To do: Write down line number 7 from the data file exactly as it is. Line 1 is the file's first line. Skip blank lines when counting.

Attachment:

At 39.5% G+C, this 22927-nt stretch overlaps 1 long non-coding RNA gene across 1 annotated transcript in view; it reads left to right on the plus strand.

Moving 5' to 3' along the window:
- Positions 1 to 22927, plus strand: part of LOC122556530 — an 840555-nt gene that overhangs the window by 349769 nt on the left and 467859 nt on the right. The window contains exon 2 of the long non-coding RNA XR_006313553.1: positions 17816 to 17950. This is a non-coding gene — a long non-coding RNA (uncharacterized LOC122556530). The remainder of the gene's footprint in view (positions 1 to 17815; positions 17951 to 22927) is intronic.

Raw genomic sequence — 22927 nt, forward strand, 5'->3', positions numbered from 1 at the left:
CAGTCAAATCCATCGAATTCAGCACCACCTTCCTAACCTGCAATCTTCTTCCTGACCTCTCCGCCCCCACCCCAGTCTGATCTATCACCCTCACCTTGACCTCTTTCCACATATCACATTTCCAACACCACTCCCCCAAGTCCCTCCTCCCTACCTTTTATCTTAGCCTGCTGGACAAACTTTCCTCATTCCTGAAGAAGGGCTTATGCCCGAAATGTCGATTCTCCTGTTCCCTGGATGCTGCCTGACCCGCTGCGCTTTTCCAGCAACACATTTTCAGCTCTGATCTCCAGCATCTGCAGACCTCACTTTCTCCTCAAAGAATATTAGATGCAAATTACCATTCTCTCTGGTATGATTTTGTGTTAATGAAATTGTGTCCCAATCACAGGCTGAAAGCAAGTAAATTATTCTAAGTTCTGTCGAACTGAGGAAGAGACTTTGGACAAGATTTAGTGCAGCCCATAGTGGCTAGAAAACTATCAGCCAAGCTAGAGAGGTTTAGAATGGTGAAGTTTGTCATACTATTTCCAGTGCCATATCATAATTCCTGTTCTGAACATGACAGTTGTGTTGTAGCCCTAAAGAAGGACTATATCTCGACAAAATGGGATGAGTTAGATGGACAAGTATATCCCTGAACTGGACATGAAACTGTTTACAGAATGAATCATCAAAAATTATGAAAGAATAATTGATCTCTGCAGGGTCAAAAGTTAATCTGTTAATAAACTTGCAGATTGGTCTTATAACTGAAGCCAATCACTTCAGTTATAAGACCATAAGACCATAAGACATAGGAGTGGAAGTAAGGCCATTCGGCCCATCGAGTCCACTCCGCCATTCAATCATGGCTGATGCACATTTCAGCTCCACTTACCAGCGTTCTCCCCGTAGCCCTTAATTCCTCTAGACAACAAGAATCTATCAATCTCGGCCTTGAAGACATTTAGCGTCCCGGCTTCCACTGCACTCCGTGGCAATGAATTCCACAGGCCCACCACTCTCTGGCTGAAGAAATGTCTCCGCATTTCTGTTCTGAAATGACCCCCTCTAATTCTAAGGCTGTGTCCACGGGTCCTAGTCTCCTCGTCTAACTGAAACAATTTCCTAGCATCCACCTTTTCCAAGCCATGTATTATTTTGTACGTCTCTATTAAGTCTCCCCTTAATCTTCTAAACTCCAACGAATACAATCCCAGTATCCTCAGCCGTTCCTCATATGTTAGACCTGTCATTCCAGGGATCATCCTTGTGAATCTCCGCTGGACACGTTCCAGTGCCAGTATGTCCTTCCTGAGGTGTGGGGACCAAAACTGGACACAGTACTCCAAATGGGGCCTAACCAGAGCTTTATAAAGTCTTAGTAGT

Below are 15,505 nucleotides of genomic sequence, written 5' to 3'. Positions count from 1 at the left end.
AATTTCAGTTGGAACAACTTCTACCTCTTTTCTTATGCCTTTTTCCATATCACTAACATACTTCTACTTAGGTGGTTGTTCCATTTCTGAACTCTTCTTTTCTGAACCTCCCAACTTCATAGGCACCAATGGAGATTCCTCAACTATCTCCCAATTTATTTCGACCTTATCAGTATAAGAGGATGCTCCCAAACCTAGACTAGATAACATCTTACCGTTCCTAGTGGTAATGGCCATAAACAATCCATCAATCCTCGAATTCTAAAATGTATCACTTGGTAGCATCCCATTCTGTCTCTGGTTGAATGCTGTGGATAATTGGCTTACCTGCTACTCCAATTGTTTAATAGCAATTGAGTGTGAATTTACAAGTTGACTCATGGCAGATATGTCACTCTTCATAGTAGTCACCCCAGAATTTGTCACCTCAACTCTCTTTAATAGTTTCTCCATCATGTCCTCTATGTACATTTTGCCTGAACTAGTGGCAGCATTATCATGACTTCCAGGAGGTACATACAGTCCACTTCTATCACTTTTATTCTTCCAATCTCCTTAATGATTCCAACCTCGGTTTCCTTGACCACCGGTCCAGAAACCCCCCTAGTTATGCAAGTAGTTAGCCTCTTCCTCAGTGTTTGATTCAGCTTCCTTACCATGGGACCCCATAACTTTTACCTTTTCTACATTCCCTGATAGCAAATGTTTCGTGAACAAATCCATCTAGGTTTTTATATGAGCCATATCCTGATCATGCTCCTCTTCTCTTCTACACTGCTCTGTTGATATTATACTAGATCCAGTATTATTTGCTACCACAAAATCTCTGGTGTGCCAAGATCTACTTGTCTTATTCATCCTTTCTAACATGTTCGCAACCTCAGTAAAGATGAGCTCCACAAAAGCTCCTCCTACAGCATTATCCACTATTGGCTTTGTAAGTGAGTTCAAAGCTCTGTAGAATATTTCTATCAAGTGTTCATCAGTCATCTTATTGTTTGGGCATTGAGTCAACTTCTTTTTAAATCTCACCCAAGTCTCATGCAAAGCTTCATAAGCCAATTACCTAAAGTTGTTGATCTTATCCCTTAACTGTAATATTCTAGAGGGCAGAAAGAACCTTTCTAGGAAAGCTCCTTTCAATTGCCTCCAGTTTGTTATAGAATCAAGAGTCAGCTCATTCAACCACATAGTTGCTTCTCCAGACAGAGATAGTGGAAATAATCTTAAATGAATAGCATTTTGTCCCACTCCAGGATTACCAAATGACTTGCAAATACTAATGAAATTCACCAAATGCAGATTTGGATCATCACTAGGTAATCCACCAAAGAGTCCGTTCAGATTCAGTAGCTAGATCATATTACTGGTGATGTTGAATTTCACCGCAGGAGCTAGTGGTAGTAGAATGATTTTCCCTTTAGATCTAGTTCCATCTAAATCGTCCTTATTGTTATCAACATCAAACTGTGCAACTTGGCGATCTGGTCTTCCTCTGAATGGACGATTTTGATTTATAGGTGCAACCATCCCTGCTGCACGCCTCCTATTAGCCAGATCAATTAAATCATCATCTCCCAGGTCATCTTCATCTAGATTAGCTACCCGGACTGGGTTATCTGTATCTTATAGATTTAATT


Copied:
AATTTCAGTTGGAACAACTTCTACCTCTTTTCTTATGCCTTTTTCCATATCACTAACATACTTCTACTTAGGTGGTTGTTCCATTTCTGAACTCTTCTTTTCTGAACCTCCCAACTTCATAGGCACCAATGGAGATTCCTCAACTATCTCCCAATTTATTTCGACCTTATCAGTATAAGAGGATGCTCCCAAACCTAGACTAGATAACATCTTACCGTTCCTAGTGGTAATGGCCATAAACAATCCATCAATCCTCGAATTCTAAAATGTATCACTTGGTAGCATCCCATTCTGTCTCTGGTTGAATGCTGTGGATAATTGGCTTACCTGCTACTCCAATTGTTTAATAGCAATTGAGTGTGAATTTACAAGTTGACTCATGGCAGATATGTCACTCTTCATAGTAGTCACCCCAGAATTTGTCACCTCAACTCTCTTTAATAGTTTCTCCATCATGTCCTCTATGTACATTTTGCCTGAACTAGTGGCAGCATTATCATGACTTCCAGGAGGTACATACAGTCCACTTCTATCACTTTTATTCTTCCAATCTCCTTAATGATTCCAACCTCGGTTTCCTTGACCACCGGTCCAGAAACCCCCCTAGTTATGCAAGTAGTTAGCCTCTTCCTCAGTGTTTGATTCAGCTTCCTTACCATGGGACCCCATAACTTTTACCTTTTCTACATTCCCTGATAGCAAATGTTTCGTGAACAAATCCATCTAGGTTTTTATATGAGCCATATCCTGATCATGCTCCTCTTCTCTTCTACACTGCTCTGTTGATATTATACTAGATCCAGTATTATTTGCTACCACAAAATCTCTGGTGTGCCAAGATCTACTTGTCTTATTCATCCTTTCTAACATGTTCGCAACCTCAGTAAAGATGAGCTCCACAAAAGCTCCTCCTACAGCATTATCCACTATTGGCTTTGTAAGTGAGTTCAAAGCTCTGTAGAATATTTCTATCAAGTGTTCATCAGTCATCTTATTGTTTGGGCATTGAGTCAACTTCTTTTTAAATCTCACCCAAGTCTCATGCAAAGCTTCATAAGCCAATTACCTAAAGTTGTTGATCTTATCCCTTAACTGTAATATTCTAGAGGGCAGAAAGAACCTTTCTAGGAAAGCTCCTTTCAATTGCCTCCAGTTTGTTATAGAATCAAGAGTCAGCTCATTCAACCACATAGTTGCTTCTCCAGACAGAGATAGTGGAAATAATCTTAAATGAATAGCATTTTGTCCCACTCCAGGATTACCAAATGACTTGCAAATACTAATGAAATTCACCAAATGCAGATTTGGATCATCACTAGGTAATCCACCAAAGAGTCCGTTCAGATTCAGTAGCTAGATCATATTACTGGTGATGTTGAATTTCACCGCAGGAGCTAGTGGTAGTAGAATGATTTTCCCTTTAGATCTAGTTCCATCTAAATCGTCCTTATTGTTATCAACATCAAACTGTGCAACTTGGCGATCTGGTCTTCCTCTGAATGGACGATTTTGATTTATAGGTGCAACCATCCCTGCTGCACGCCTCCTATTAGCCAGATCAATTAAATCATCATCTCCCAGGTCATCTTCATCTAGATTAGCTACCCGGACTGGGTTATCTGTATCTTATAGATTTAATT